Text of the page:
by Juan Martinez
When I saw what the hit was in my first box of 2006-07 Topps Chrome Basketball, my initial reaction was to put it on eBay as soon possible so that I could recoup my expenses. With one rookie autograph black refractor in every box, even the less desirable players had some value during the first week of release if you were among the first to get them on the bay (hi, Ryan Hollins rookie in my second box that I managed to sell for $40) as soon as possible.
Instead, I held on to this particular card featuring a scrawny point guard from Kentucky who was attempting a layup from an awkward position in a jersey three sizes too big for him not because I thought he was going to be a special player, but because his autograph was different from all of the ones that I saw on eBay.
Instead of the lazy “RR” that this player had decided to use on most of his cards, I had something that closely approximated his actual name. Auction after auction would pass and none of the autographs on the cards would look like the one I had. And with ESPN’s Bill Simmons keeping his name in the limelight because of his love for the Boston Celtics, I just held on to the card in the hopes that he would have one great game and that I would cash in with this rare variant on eBay.
Five years later, after multiple All-Star appearances, an NBA championship and several transcendent games on the biggest stage, I still have my “full signature” Rajon Rondo Topps Chrome Black Refractor rookie autograph card. And it’s still not worth as much as you would think.
The Boston Celtics might have a hall of fame “Big 3” in Kevin Garnett, Paul Pierce and Ray Allen, but Rondo has moved past all of them to emerge as the true best player on the team and when he is at his best, they are unbeatable. Ask the Miami Heat, who thought that they had finally exercised their Boston demons, but now find themselves stuck in a fight with the “Big 4,” with Rondo as the catalyst. If not for a few bad breaks in Game 2 of the Eastern Conference Finals, Rondo’s magnificent performance (44 points, 10 rebounds, 8 assists) would have complimented his Game 3 brilliance and the Celtics would have had a 2-1 series lead.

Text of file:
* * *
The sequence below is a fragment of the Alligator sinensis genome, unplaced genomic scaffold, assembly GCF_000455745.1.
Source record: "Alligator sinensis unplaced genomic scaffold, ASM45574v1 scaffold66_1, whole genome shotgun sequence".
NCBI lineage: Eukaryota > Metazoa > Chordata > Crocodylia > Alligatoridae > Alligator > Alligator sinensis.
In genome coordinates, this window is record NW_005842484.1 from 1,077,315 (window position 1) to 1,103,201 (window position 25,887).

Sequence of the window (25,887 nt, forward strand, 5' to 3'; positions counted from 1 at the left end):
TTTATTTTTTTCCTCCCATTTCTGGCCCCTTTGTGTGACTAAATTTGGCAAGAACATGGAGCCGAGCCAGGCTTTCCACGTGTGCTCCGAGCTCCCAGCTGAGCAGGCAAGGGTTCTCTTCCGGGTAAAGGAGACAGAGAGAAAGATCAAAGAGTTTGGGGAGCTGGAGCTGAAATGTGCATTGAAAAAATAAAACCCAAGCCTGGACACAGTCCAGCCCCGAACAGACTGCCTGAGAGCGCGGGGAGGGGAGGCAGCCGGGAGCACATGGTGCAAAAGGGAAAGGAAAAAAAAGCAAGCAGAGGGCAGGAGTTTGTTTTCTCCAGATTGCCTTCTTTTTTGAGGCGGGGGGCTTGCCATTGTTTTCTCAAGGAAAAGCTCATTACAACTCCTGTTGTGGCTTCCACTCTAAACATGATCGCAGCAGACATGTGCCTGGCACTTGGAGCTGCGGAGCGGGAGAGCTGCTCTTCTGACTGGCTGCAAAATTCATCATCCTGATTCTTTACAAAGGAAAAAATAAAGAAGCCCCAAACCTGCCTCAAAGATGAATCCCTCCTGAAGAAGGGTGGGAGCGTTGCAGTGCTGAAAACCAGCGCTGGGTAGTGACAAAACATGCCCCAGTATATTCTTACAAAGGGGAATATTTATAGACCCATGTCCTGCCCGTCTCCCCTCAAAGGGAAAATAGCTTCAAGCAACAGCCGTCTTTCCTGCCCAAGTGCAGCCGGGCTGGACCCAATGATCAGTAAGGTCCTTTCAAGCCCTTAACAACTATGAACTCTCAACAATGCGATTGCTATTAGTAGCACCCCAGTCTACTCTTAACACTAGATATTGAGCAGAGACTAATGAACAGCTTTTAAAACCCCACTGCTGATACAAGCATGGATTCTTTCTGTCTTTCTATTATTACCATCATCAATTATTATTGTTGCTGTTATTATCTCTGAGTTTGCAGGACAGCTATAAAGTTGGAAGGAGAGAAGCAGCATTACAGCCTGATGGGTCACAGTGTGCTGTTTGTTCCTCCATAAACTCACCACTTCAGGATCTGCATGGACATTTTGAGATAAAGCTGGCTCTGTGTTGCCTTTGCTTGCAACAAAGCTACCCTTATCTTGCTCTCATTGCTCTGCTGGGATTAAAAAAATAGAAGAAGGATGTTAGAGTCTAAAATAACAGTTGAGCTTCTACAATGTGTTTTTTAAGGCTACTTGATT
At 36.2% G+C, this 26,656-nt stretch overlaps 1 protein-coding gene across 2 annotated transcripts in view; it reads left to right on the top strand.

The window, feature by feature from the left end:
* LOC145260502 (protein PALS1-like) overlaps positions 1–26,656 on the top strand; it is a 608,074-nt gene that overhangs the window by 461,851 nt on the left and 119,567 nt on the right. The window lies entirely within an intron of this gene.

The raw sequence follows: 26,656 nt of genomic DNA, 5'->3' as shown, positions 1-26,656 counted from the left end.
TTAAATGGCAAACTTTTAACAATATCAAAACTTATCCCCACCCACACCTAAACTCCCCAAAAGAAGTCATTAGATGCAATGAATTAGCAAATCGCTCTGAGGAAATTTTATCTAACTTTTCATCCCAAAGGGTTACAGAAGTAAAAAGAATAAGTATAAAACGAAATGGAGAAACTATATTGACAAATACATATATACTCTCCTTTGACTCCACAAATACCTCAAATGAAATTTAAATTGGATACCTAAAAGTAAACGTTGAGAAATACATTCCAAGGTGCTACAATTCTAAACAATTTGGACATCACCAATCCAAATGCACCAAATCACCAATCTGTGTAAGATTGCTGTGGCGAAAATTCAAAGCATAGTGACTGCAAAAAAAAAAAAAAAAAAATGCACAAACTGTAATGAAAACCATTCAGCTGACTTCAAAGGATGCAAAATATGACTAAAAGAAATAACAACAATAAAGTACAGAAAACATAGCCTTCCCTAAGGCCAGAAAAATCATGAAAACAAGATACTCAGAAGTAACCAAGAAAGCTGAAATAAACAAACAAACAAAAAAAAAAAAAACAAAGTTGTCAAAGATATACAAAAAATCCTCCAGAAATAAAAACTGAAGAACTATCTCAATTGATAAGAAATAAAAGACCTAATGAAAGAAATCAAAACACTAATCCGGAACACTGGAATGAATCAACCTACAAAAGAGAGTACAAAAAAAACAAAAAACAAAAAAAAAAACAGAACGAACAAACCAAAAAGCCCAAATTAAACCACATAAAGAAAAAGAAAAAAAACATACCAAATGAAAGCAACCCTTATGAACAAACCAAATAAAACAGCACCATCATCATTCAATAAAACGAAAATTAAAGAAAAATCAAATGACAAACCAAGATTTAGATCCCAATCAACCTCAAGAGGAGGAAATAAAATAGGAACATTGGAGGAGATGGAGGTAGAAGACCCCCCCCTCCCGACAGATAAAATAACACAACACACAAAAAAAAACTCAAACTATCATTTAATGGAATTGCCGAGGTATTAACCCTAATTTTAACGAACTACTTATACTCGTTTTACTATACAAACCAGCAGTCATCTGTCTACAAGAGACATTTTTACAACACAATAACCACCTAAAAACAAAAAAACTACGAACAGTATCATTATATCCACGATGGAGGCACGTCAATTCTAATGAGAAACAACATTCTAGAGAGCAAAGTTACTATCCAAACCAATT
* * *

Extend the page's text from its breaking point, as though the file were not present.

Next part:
As it stands, Rondo’s cards are in a holding pattern as people wait and see if this is finally the time that Rondo puts it all together. Because of his mercurial nature, Rondo is just as prone to go into a funk (his inconsistent 2010-11 season is rumored to have been triggered by a playful jab by President Barack Obama about his jump shot) as he is to have games like he had this past week.
Non-graded rookie cards that were selling in the $30-$50 range – including his 2006-07 Ultimate Rookie Autograph, 2006-07 Finest Refractor Autograph and 2006-07 Bowman Chrome Rookie Autograph – prior to the series against the Heat did not spike significantly. In fact, he had a 2006-07 Topps Big Game Dual Jersey Autograph that sold for a measly $24.50 Saturday, not exactly befitting of a superstar.
The cards to look out for if Rondo does continue his excellent play and leads the Celtics to a series victory against the Heat are his super premium rookies. Because he was under the radar during his rookie season, his Exquisite Rookie card is numbered to 225 and is very affordable at the moment, with multiple color patches (yes, “multiple” as in “more than green and white,’ since they also used the Celtics green and black alternate jerseys in the cards) going for $170-$240. Meanwhile, Oklahoma City Thunder All-Star point guard Russell Westbrook, who had seven points Saturday in the Thunder’s victory against the San Antonio Spurs, also has an Exquisite rookie numbered to 225 and yet it sells for almost five times that amount. And Rondo has a ring, go figure.
And about that “full signature” Topps Chrome Black Refractor that I own? It turns out that Rondo actually does sign plenty of cards with his full name on it, so much so that it hardly ever carries a premium over his “RR” autograph. In fact, the only time it does matter is with my Black Refractor rookie, as it typically sells for double what the more common “RR” version sells for.
Much like Rondo’s temperament, it is hard to predict what direction Rondo’s cards are going to go even if he does continue play well. The reason for that comes back to the “Big 3” label that he has tried to so hard to turn into a “Big 4.” Save for a potential upswell if the Celtics win the championship, Ray Allen and especially Kevin Garnett are getting older and will possibly be moving on as free agents in the upcoming offseason. Not everybody is sold on the idea of Rondo being able to take a team on his shoulders and transform them into contenders. He does not inspire the confidence that a Chris Paul or a Derrick Rose does, even if he is on par with them when he is properly motivated and his shots are falling. However, a guy who knows something about point guards tweeted this after Rondo delivered his 12th double double of this year’s playoffs on Sunday night: “The true definition of a Point Guard in the Webster Dictionary = Rajon Rondo”, typed former Duke star and ESPN analyst Jay Williams.
Now if you hear a rumor – probably coming from Shaq – in the coming weeks that President Obama “talked” to Rondo, you should buy his cards as soon as possible.
Juan Martinez is a freelance writer and hoops junkie based in California. Follow him on Twitter.